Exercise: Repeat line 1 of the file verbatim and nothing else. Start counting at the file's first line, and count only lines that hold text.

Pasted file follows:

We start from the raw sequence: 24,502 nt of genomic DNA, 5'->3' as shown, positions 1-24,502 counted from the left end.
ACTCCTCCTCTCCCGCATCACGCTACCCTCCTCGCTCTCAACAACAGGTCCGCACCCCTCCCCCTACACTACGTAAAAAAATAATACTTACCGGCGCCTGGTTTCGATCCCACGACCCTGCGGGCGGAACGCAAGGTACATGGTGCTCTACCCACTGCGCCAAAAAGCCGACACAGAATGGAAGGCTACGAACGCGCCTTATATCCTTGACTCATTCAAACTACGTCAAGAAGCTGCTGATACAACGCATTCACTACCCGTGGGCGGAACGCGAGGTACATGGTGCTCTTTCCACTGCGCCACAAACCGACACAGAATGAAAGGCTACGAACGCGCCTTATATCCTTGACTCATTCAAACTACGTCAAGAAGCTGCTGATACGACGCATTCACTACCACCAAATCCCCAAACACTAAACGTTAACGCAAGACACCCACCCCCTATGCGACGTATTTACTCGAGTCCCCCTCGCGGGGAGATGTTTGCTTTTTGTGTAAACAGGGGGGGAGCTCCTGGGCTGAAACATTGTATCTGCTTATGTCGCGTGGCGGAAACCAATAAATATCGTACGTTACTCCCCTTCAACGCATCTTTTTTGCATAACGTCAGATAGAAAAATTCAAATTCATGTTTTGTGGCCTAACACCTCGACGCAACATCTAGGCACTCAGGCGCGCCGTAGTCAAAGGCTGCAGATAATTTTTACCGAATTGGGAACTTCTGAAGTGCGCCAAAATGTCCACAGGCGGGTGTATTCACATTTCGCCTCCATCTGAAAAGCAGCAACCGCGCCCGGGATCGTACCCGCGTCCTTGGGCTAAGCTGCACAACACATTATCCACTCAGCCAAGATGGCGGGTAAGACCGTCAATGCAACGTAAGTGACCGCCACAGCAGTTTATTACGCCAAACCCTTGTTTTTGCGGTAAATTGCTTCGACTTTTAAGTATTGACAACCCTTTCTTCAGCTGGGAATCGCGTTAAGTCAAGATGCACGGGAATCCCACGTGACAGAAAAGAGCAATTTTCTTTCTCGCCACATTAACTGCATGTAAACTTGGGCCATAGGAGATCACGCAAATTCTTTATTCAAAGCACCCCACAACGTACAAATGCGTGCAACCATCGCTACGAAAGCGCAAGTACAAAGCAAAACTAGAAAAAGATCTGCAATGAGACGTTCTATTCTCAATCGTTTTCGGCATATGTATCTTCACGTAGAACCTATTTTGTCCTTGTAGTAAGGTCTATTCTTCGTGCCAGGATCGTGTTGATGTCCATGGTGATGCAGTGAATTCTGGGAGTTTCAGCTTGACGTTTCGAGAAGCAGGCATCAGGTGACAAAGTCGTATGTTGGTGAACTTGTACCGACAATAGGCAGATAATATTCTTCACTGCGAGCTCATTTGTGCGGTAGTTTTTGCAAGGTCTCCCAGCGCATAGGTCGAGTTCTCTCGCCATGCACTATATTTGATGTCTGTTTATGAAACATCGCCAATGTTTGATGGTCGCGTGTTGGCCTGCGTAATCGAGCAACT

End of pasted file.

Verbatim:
We start from the raw sequence: 24,502 nt of genomic DNA, 5'->3' as shown, positions 1-24,502 counted from the left end.